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Civil Unions & Same-sex marriage in Vermont

Overview; Why Vermont?

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Overview of the civil union legislation:

On 1997-JUL-22, two lesbian couples and one gay couple brought a lawsuit in order to obtain marriage licenses and to have their subsequent marriages recognized by the state.

On 1999-DEC-20. the Vermont Supreme Court decided that the current law in that state violated the state constitution. It discriminated unfairly against same-sex couples. The court ordered the State legislature to correct the problem with appropriate legislation:

bullet that would allow gays and lesbians to marry; i.e. expand the right to marry to include couples of all sexual orientations. Currently, marriage is a special right in Vermont extended only to heterosexuals. OR
bullet that would set up a parallel "domestic partnership" status to give gay and lesbian couples the right to register their relationship and receive the same state rights as heterosexual couples.

The House Judiciary Committee held public meetings and drafted bill H. 847 which was approved by a vote of 10 to 1. The bill was passed by the House on MAR-17. The Senate gave final approval to their slightly different version of the bill on APR-19.  By 79 to 68, the House voted on 2000-APR-25 to accept the Senate version. The governor signed the bill into law on 2000-APR-26.

Gays and Lesbians have been able to obtain their civil union certificates since 2000-JUL-1. They might experience certain difficulties. Some state employees had announced that they will not issue licenses. Justices of the peace and clergy are under no obligation to conduct civil union ceremonies; many probably will not.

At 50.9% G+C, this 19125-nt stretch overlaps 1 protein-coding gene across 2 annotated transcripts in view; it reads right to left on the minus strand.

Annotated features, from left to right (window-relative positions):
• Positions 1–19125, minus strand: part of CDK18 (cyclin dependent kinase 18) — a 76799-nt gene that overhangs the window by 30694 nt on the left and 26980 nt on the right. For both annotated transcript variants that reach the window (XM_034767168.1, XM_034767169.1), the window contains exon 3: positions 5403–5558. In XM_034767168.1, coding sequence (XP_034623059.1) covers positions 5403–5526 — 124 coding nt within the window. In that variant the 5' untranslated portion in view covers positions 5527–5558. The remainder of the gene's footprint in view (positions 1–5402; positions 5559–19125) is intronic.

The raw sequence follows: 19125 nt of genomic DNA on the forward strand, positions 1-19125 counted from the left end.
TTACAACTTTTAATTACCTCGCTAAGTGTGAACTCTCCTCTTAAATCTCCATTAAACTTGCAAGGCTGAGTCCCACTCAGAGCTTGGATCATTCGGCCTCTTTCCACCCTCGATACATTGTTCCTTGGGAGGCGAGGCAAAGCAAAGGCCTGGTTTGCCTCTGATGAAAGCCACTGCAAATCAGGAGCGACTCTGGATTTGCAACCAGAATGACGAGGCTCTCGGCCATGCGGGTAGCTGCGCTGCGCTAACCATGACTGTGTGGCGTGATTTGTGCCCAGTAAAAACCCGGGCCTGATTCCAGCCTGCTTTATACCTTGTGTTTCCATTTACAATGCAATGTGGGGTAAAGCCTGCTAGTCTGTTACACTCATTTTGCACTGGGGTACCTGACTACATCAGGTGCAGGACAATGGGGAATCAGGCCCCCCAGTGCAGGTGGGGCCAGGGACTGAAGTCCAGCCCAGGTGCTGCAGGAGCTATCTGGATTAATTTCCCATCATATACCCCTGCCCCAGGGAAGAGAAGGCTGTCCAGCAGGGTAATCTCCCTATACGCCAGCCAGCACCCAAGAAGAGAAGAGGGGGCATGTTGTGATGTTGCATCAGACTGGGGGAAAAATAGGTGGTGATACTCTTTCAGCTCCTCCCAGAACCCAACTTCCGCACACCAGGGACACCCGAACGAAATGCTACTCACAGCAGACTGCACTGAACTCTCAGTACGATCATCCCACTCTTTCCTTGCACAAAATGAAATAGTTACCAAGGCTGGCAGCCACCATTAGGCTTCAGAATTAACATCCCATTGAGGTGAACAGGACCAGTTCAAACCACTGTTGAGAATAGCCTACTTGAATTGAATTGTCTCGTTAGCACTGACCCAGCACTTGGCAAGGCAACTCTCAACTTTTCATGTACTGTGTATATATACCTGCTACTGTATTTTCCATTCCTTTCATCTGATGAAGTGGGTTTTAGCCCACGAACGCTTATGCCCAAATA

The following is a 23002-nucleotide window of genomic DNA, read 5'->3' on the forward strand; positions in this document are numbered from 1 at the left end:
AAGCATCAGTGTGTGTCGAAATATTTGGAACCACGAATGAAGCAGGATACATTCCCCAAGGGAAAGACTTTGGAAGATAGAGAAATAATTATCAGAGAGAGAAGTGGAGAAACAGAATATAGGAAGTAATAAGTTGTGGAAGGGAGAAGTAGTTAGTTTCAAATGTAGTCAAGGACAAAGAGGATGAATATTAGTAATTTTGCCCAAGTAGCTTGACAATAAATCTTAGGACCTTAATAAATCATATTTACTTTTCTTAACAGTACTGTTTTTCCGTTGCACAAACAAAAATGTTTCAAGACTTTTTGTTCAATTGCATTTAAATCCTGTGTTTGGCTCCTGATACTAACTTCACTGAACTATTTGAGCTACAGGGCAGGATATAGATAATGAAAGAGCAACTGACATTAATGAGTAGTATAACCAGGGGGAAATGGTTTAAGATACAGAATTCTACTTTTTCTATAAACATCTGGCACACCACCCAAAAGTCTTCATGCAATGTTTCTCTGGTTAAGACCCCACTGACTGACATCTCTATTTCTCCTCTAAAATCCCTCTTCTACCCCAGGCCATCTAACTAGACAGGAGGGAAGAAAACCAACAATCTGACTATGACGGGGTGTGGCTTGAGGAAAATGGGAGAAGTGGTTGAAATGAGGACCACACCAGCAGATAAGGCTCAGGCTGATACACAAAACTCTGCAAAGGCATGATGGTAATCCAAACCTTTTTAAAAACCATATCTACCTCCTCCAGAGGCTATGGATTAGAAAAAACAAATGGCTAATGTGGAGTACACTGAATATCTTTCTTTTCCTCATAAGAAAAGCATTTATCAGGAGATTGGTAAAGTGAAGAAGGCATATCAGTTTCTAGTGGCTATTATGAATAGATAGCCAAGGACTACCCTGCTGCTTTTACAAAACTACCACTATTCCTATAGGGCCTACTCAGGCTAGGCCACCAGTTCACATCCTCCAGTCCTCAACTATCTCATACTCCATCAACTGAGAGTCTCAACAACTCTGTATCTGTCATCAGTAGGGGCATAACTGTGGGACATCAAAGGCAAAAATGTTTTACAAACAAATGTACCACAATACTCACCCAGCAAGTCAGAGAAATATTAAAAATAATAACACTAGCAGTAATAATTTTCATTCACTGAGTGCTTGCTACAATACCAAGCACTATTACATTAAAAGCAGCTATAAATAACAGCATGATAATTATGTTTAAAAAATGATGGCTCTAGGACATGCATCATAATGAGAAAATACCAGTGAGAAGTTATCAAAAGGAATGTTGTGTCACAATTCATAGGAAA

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Why Vermont?

Vermont was a logical choice for this same-sex lawsuit:

bullet It has a long libertarian tradition. Its citizens are very independently minded. it was the first state to abolish slavery (in 1777).
bullet It is one of 11 U.S. states that prohibits discrimination on the basis of sexual orientation.
bullet Its legislature considered and defeated an anti-gay marriage bill in 1998 (H-182).
bullet Its marriage law does not specifically state that marriage is limited to one man and one woman. However, it does contain references to "bride," "groom", "husband" and "wife."
bullet The state does not have a mechanism by which the voters can easily overturn the decision of the courts via a statewide referendum. An amendment to the state constitution would be required; that could not happen until the year 2002.
bullet The state constitution states: "That government is, or ought to be, instituted for the common benefit,  protection, and security of the people, nation, or community, and not for the particular emolument or advantage of any single person, family, or set of persons, who are a part only of that community..." (Vt. Const., Ch. I, Art. 7). The present practice in Vermont is to issue marriage licenses only to a "single...set of persons," namely heterosexuals.

On the other hand, the state has a law (title 13, chapter 5, statute 205) still on the books which says that "Persons between whom marriages are prohibited by the laws of this state who...commit fornication with each other shall be imprisoned not more than 5 years or fined not more than $1000.00 or both."

The Burlington Free Press reported the results of a Mason Dixon Poll of 635 regular voters, taken in 1996-SEP. 54% said that the state should not recognize same-sex marriages; 35% were in favor of legal marriages for gays and lesbians; 11% were undecided. 1 The Christian Broadcasting Network (CBN) reported on two 1999 polls: a "public radio survey found 48% against it. A second poll found 53% against." 2

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Home > Religious info. > Basic > Marriage > Same-sex marriage > SSM > Vermont > here

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The following information sources were used to prepare and update the above essay. The hyperlinks are not necessarily still active today.

  1. "Vermont Poll", Email to the Freedom to Marry Task Force,  at:
  2. David Snyder, "Vermont considers gay marriage," 1999-APR-5, at:

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Copyright 1998 to 2007 by Ontario Consultants on Religious Tolerance
Last updated: 200
Author: B.A. Robinson

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